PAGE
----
insufficient evidence that as of June 4, 2012, he required an accommodation.
After June 4, 2012, Gluck did not claim that he needed an accommodation for his disability
until May 23, 2013, when he requested a two-month leave of absence from work. Importantly,
The record is not clear regarding the precise dialogue that led to Gluck receiving the initial one
day reduction in work in 2012 after Gluck was diagnosed with Rheumatoid Arthritis. That fact,
however, is immaterial because Gluck does not argue that the one-day reduction was unsatisfactory
in accommodating his disability.
however, it is undisputed that Vcom’s decision to terminate Gluck was made before Gluck’s
request. Vcom decided to terminate Gluck on April 12, 2013. Walsh Cert. Ex. L; D.E. 53-4 ¶ 13.
Vcom’s intent to terminate Gluck is further evidenced by the termination letter prepared on May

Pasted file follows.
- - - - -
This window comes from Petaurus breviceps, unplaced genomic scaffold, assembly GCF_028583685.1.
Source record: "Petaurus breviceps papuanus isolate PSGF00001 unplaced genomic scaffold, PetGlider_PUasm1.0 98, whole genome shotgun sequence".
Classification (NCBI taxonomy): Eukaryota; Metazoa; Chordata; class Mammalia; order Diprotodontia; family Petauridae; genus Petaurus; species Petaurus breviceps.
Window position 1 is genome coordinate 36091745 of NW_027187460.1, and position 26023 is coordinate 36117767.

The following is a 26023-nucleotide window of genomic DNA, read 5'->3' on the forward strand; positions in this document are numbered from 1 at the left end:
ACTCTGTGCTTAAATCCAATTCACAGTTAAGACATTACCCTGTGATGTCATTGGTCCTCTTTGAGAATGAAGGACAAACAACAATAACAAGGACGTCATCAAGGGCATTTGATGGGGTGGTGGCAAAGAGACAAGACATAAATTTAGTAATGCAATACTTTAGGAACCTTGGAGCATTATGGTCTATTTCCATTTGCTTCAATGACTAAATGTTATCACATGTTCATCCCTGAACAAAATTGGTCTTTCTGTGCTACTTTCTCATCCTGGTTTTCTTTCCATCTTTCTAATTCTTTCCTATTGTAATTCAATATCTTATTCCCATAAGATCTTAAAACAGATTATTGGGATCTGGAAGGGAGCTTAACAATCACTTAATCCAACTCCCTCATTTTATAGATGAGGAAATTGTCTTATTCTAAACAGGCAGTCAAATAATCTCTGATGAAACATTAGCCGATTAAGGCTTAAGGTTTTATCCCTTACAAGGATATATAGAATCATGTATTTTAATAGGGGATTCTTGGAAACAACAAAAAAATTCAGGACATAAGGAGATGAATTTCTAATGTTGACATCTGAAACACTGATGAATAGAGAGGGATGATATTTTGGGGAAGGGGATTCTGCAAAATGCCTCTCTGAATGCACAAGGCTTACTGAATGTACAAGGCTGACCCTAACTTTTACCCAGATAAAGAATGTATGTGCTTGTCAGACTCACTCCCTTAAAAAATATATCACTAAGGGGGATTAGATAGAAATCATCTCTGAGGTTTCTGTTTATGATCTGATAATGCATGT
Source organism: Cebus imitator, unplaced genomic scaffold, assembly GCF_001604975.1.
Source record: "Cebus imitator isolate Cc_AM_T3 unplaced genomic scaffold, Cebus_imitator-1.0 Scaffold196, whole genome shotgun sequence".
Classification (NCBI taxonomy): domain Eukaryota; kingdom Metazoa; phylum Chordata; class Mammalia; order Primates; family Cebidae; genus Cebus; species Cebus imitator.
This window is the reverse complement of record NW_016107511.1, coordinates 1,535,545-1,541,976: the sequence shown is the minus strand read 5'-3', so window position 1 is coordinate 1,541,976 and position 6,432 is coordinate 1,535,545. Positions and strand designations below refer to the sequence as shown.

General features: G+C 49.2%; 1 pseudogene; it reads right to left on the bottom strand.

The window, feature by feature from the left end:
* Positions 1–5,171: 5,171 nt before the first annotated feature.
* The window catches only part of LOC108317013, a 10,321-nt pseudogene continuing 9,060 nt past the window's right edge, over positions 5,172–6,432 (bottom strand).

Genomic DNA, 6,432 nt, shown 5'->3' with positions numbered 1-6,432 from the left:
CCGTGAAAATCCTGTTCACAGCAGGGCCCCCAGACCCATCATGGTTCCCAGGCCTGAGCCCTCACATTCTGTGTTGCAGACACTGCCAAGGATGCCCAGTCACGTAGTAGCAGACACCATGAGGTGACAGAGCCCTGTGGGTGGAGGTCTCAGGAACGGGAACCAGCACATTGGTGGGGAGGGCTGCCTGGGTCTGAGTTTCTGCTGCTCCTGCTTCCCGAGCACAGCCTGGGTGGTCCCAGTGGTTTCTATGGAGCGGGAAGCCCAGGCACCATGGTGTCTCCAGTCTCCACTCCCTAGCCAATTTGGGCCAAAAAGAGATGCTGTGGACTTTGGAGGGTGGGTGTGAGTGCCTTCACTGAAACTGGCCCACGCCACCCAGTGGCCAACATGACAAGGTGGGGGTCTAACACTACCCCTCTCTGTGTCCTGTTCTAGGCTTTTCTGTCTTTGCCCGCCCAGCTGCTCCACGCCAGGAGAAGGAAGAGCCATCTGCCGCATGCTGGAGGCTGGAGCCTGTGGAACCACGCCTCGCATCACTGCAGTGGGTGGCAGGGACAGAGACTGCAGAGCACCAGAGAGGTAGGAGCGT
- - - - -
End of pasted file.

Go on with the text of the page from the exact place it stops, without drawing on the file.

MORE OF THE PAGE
17,2013. As noted, Gluck was not physically in the office of Vcom starting April 15, 2013. Gluck
did not request to go on FMLA leave or request any fonri of accommodation until six days after
the letter was finalized.
Therefore, Gluck cannot sustain his claim that Vcom failed to accommodate his request for
leave when the request was made after Vcom already decided to terminate him for a reason
unrelated to his disability. Gluck points to no evidence in the record that Vcom’s decision to
terminate Gluck on April 12 was motivated by, or related to, his rheumatoid arthritis in any way.
Vcom was downsizing its Alitec Division after ten months of unsuccessful attempts to sell it,
which was Vcom’s plan all along if the sale could not be completed. Goldstein Dep. at 97:21 to
98:14. Without any evidence that Vcom terminated Gluck because of his disability, or that Vcom
ignored any request to accommodate his disability prior to its decision to terminate him, Gluck’s
failure to accommodate claim cannot survive summary judgment. Therefore, summary judgment
is granted in favor of Vcorn as to Gluck’s failure to accommodate claim.
For the reasons set forth above, Vcom’s motion for summary judgment as to Gluck’s
counterclaims is granted. An appropriate Order accompanies this Opinion.
Dated: March 27, 2017
John Michael Vazqu 1jS.D.J.